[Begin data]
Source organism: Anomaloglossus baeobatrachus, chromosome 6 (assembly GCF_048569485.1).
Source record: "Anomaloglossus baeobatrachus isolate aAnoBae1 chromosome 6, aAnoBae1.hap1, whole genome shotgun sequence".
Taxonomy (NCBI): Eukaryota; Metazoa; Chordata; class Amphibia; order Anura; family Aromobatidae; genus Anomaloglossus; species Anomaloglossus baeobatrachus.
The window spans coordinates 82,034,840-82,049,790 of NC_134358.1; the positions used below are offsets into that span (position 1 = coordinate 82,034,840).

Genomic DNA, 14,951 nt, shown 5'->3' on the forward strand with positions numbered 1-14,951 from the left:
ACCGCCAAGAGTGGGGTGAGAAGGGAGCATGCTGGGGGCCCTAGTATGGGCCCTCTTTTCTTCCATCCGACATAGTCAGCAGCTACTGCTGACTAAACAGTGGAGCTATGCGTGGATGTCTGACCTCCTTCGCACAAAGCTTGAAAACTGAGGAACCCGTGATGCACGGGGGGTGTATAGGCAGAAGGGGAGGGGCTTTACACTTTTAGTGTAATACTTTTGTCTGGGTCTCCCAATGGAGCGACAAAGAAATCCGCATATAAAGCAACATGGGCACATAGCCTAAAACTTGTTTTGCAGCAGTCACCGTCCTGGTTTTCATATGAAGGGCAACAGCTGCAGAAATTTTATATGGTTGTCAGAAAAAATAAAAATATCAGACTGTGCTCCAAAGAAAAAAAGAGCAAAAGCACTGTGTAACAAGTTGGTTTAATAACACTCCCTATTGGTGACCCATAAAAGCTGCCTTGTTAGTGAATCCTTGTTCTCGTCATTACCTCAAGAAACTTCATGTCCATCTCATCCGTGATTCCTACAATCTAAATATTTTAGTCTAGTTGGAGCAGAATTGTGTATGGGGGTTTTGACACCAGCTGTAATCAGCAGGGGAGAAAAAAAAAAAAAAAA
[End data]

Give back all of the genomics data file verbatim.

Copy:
Source organism: Anomaloglossus baeobatrachus, chromosome 6 (assembly GCF_048569485.1).
Source record: "Anomaloglossus baeobatrachus isolate aAnoBae1 chromosome 6, aAnoBae1.hap1, whole genome shotgun sequence".
Taxonomy (NCBI): Eukaryota; Metazoa; Chordata; class Amphibia; order Anura; family Aromobatidae; genus Anomaloglossus; species Anomaloglossus baeobatrachus.
The window spans coordinates 82,034,840-82,049,790 of NC_134358.1; the positions used below are offsets into that span (position 1 = coordinate 82,034,840).

Genomic DNA, 14,951 nt, shown 5'->3' on the forward strand with positions numbered 1-14,951 from the left:
ACCGCCAAGAGTGGGGTGAGAAGGGAGCATGCTGGGGGCCCTAGTATGGGCCCTCTTTTCTTCCATCCGACATAGTCAGCAGCTACTGCTGACTAAACAGTGGAGCTATGCGTGGATGTCTGACCTCCTTCGCACAAAGCTTGAAAACTGAGGAACCCGTGATGCACGGGGGGTGTATAGGCAGAAGGGGAGGGGCTTTACACTTTTAGTGTAATACTTTTGTCTGGGTCTCCCAATGGAGCGACAAAGAAATCCGCATATAAAGCAACATGGGCACATAGCCTAAAACTTGTTTTGCAGCAGTCACCGTCCTGGTTTTCATATGAAGGGCAACAGCTGCAGAAATTTTATATGGTTGTCAGAAAAAATAAAAATATCAGACTGTGCTCCAAAGAAAAAAAGAGCAAAAGCACTGTGTAACAAGTTGGTTTAATAACACTCCCTATTGGTGACCCATAAAAGCTGCCTTGTTAGTGAATCCTTGTTCTCGTCATTACCTCAAGAAACTTCATGTCCATCTCATCCGTGATTCCTACAATCTAAATATTTTAGTCTAGTTGGAGCAGAATTGTGTATGGGGGTTTTGACACCAGCTGTAATCAGCAGGGGAGAAAAAAAAAAAAAAAA